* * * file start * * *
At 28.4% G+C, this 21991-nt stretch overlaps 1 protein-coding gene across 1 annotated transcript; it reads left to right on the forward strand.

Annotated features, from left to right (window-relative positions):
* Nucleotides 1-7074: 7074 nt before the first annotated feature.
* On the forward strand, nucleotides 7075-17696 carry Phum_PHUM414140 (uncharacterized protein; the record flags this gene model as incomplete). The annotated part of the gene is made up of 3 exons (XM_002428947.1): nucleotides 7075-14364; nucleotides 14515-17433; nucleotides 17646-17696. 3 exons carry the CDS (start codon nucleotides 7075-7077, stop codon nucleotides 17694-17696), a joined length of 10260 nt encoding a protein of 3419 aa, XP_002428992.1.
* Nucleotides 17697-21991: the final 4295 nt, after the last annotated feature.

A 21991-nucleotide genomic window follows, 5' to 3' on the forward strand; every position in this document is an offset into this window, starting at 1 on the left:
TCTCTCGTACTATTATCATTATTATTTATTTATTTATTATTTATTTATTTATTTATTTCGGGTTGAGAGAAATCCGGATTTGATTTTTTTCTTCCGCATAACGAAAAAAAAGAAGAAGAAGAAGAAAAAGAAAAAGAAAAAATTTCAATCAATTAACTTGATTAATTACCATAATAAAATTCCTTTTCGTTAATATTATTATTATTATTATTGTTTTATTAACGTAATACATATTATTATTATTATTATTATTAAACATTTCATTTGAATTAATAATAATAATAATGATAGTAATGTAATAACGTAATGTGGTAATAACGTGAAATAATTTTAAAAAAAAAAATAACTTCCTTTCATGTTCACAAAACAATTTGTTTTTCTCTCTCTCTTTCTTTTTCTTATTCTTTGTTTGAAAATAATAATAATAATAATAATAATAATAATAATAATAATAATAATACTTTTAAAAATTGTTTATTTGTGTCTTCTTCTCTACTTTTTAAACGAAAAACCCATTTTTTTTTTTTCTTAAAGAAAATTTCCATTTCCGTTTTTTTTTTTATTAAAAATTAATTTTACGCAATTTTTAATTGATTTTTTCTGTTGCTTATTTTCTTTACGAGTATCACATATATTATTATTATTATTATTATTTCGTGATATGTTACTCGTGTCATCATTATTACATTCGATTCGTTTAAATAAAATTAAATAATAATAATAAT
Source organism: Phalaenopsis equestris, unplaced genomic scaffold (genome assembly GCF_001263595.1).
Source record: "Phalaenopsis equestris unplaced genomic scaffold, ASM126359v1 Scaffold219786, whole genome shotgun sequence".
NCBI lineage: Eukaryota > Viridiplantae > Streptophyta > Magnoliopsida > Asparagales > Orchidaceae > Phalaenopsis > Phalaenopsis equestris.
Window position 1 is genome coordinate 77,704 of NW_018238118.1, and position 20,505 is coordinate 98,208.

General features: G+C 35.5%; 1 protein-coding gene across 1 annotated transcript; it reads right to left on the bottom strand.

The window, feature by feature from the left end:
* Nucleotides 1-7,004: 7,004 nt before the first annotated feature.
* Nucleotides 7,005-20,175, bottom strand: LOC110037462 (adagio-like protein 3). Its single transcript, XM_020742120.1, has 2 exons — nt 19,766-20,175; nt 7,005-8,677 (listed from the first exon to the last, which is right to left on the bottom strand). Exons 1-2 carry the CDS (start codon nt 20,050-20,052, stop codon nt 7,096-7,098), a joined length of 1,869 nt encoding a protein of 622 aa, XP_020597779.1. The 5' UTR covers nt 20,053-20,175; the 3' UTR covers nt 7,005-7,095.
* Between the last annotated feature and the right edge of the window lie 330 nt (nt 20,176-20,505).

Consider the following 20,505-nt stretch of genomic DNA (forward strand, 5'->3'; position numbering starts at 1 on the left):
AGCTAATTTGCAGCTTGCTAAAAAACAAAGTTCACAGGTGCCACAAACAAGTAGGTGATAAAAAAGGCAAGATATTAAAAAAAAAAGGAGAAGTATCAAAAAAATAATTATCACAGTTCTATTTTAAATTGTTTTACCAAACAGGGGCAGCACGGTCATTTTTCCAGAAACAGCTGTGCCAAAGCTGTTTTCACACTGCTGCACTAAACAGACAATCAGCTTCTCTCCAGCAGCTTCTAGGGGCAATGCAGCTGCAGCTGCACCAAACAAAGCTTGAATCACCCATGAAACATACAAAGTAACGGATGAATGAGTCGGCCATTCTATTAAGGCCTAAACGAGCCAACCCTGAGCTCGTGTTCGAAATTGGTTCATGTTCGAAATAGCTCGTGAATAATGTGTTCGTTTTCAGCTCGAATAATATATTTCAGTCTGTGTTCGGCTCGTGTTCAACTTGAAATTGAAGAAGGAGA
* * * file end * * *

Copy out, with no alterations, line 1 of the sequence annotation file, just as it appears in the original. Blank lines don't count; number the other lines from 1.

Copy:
At 28.4% G+C, this 21991-nt stretch overlaps 1 protein-coding gene across 1 annotated transcript; it reads left to right on the forward strand.